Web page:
Book Reviews: Notes from Underground by Fyodor Dostoevsky

Published in Books - 3 mins to read

I've been wanting to start reading Russian literature for many years, largely for pretentious and narcissistic reasons. Dostoevsky seemed like a good place to start, in part because I enjoyed Richard Ayoade's film adaption of 'The Double' and because he is often cited by Jordan Peterson as a significant influence on his thinking.

This book made me feel... dumb. Which was good, and somewhat refreshing (apologies for the arrogance). To really understand what Dostoevsky was getting at, I think would require especially diligent reading, and perhaps I will read through it again at some point in the future, to see if I can extract anything more from it.

I won't try to analyse the book in any great detail because I would surely only embarrass myself. I will say the book is certainly worth reading for the concepts contained within - Dostoevsky's ideas about society and human nature are thought provoking at the very least. Delivering his commentary on political and existential philosophy through the form of satire serves the author well, making the dense topics more relatable, and also allowing the reader to find his own way along the trail of breadcrumbs that Dostoevsky has carefully laid out. That way, I felt like I had actually come upon some of the notions about the nature of humanity of my own accord and volition, even though that clearly wasn't the case.

One of the images that struck me most was that of society and the anthill, and the protagonist's detestation of London's Crystal Palace. He postulates that humans are like ants, constantly working on and improving our anthills. The ants aren't entirely sure why they do so, they are compelled by some unknown force to toil away. They don't enjoy it, they just do it. Were they ever to finish the anthill, such that it were perfect, the ants would surely feel directionless and simply lay around in the sun until they eventually died, more of boredom than any other cause. This is why the Crystal Palace is viewed as an abomination; because it represents the pinnacle of human achievements. It is perfect, nothing can surpass it - it is a finished anthill. And what if, after its completion, humanity no longer has anything to strive for? If no further improvements can be made to our race, what is there to do? There is nothing, the author postulates, but to wait for our death.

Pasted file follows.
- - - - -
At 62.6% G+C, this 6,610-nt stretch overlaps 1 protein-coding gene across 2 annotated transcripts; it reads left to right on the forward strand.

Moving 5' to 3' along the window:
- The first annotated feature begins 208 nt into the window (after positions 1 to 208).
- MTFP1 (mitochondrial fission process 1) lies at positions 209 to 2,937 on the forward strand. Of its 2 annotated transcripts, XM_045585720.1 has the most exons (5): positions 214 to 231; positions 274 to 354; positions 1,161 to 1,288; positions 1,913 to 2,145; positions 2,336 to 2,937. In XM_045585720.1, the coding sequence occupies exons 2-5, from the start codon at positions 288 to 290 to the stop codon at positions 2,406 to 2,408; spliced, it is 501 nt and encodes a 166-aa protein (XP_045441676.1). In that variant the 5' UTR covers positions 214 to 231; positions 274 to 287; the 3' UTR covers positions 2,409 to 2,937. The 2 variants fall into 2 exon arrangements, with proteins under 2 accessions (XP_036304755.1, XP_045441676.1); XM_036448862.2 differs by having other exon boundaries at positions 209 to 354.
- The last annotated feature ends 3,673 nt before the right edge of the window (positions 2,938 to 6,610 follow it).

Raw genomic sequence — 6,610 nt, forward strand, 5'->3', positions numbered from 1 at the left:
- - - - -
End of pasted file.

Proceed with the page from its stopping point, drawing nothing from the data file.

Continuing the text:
This concept hit close to home. I spend much of my life searching for enlightenment, in one way or another, under the assumption that enlightment will be blissful. I will feel pure peace and serenity. But what if that is not the case? What if I feel empty, lost, trapped in a void of my own design. Striving for something does seem important to me, both for myself and for people in general. Realistically, I will never attain enlightenment anyway, so it's something of a moot point, but Dostoevsky points out the irony in this - as humans, we are bound by our nature to constantly work towards something that we don't want. In fact it would be hell for us. We spend our lives desperately trying to construct our own Gehenna, and by some truly unimaginable stroke of luck, we are unable to ever finish our infernal project.

9/10, read the damn book.

Books read this year: 2/52

Next book: The Double by Fyodor Dostoevsky

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